Origins of Altruism and Cooperation (Developments in Primatology: Progress and Prospects)
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This book examines the evolution and nature of cooperation and altruism in social-living animals, focusing especially on non-human primates and humans. It is derived from a conference held at Washington University, March, 2009.
social challenges when members of these recent birth cohorts mature and enter the breeding population (Strier et al., 2006; Strier & Mendes, In press). The 294 individuals in the study population (as of February 2010) are distributed among four mixedsex groups, all of which are confined to a forest fragment less than 1,000 ha in size. Although recent sightings of dispersing females from the study population are consistent with the increase in population density in the forest (Tabacow et al., 10
Sussman and Garber (2011) found that diurnal primates (lemurs, monkeys, and apes) devoted less than 10% of their daily activity budget to direct social interactions. The overwhelming majority of these interactions were affiliative and cooperative behaviors such as grooming, food sharing, huddling, and alliance formation. In contrast, aggression was rare and episodic, typically accounting for less than 1% of all social interactions. They concluded that cooperative and affiliative behaviors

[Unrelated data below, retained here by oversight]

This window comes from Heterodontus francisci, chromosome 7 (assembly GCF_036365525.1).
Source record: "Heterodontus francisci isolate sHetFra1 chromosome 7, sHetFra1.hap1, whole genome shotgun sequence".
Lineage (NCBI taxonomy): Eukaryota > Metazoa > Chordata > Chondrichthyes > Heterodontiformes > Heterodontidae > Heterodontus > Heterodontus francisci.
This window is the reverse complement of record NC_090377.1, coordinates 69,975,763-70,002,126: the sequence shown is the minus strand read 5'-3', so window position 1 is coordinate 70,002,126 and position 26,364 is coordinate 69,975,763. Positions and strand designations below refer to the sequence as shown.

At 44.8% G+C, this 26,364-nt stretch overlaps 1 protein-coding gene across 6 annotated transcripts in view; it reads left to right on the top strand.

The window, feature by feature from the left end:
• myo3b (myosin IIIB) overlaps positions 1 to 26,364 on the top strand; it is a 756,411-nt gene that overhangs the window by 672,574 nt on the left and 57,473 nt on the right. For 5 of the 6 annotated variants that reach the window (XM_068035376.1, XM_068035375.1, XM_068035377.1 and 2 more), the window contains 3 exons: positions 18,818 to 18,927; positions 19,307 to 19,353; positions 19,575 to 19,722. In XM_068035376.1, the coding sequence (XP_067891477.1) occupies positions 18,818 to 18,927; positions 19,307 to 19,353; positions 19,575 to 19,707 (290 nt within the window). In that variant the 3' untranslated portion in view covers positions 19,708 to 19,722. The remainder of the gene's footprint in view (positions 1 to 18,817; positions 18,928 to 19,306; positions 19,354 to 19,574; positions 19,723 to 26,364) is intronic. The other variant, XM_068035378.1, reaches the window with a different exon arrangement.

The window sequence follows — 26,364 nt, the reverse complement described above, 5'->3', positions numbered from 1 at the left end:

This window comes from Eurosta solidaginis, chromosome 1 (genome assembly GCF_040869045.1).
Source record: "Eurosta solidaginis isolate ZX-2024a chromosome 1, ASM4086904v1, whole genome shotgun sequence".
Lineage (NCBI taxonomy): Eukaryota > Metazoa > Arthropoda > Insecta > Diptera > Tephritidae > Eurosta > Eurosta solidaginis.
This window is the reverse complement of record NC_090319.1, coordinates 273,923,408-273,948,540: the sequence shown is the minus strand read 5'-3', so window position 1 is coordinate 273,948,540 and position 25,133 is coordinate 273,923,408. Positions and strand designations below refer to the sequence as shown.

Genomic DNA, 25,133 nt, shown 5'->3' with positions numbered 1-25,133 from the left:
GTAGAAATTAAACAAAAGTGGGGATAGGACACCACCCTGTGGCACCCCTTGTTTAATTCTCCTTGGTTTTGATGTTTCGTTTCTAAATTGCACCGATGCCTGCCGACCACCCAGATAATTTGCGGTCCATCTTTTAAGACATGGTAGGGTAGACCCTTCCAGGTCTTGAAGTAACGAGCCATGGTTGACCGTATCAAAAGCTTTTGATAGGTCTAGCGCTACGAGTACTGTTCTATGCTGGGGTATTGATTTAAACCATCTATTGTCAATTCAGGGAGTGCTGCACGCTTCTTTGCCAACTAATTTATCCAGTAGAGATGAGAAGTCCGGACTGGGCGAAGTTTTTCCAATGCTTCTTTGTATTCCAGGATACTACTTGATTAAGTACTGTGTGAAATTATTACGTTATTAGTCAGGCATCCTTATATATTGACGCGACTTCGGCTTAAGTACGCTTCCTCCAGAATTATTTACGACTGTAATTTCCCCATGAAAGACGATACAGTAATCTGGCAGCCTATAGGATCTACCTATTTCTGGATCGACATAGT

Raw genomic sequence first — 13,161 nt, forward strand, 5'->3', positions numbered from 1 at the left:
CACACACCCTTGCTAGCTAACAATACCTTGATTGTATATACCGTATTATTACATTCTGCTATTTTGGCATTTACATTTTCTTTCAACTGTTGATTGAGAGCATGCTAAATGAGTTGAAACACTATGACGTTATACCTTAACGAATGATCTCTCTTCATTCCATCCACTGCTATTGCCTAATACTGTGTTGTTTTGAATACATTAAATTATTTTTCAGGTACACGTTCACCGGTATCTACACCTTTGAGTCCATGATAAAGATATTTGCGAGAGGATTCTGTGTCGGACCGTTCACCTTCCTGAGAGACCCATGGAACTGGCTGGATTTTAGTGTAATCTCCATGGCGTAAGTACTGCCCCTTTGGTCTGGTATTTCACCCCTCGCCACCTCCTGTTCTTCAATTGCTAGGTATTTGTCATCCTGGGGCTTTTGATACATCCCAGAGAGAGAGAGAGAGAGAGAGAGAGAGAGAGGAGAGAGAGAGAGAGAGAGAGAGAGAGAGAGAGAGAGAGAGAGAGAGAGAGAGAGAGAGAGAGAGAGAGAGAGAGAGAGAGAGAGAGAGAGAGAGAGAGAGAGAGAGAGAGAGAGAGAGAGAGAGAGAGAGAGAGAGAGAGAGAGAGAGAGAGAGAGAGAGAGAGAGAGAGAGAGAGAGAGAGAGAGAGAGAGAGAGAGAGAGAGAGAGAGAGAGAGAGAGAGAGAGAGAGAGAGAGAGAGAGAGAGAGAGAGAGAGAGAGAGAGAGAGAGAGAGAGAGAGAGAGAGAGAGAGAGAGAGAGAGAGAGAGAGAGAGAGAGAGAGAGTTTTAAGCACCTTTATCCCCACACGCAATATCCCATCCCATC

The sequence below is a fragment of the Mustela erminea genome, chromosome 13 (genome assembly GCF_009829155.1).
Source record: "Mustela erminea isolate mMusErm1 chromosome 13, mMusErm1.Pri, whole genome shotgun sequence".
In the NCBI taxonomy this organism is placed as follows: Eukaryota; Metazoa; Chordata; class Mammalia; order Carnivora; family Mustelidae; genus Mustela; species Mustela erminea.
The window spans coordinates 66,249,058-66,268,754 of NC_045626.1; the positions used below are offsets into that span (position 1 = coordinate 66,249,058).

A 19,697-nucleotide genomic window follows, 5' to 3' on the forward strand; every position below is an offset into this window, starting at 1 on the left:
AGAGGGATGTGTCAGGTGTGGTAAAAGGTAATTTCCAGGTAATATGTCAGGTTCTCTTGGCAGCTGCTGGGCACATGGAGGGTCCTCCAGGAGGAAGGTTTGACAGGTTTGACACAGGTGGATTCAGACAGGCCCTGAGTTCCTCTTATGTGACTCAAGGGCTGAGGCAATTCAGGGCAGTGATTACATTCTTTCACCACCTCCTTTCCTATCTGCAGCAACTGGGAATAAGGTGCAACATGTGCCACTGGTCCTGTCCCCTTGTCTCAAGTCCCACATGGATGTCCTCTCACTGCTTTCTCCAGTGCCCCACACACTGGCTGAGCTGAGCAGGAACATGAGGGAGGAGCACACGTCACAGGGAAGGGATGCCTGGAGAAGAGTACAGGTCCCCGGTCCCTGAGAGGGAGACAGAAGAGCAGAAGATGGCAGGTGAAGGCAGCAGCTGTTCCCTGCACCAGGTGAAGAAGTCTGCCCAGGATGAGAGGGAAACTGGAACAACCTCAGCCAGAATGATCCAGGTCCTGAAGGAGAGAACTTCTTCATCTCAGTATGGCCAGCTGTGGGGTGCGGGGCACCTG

and Garber). Cooperation and affiliation represent behavioral tactics that can be used by individual group members to obtain resources, maintain or enhance their social position, or increase their reproductive opportunities. Looking at physiological mechanisms that might relate to cooperative behavior, researchers have identified a set of neuroendocrine mechanisms in humans that may lead to cooperation among related and nonrelated individuals. In experiments using MRIs, mutual cooperation has
kill derived from our hunting past. We are no more born to be hunters than to be gardeners. We are no more inherent killers than we are angels. We are, for the most part, what we learn to be. 36 D. Hart and R.W. Sussman References Alderton, D. 1991. Crocodiles and Alligators of the World. Facts on File, New York. Angier, N. 1999. Illuminating how bodies are built for sociality. In: The Biological Basis of Human Behavior: A Critical Review, R. Sussman (ed.). Prentice Hall, Upper Saddle River,
attachments are necessary for primate survival. Social bonding and the manipulation of those bonds are characteristic of all gregarious primate societies: complex sociality is a core primate adaptation (Silk, 2007). Such relationships are traditionally examined via analyses of hierarchies, cooperative alliances, and long social histories among individuals. As such, understanding social cooperation is a major element in primate studies. Cooperation can be most generally defined as social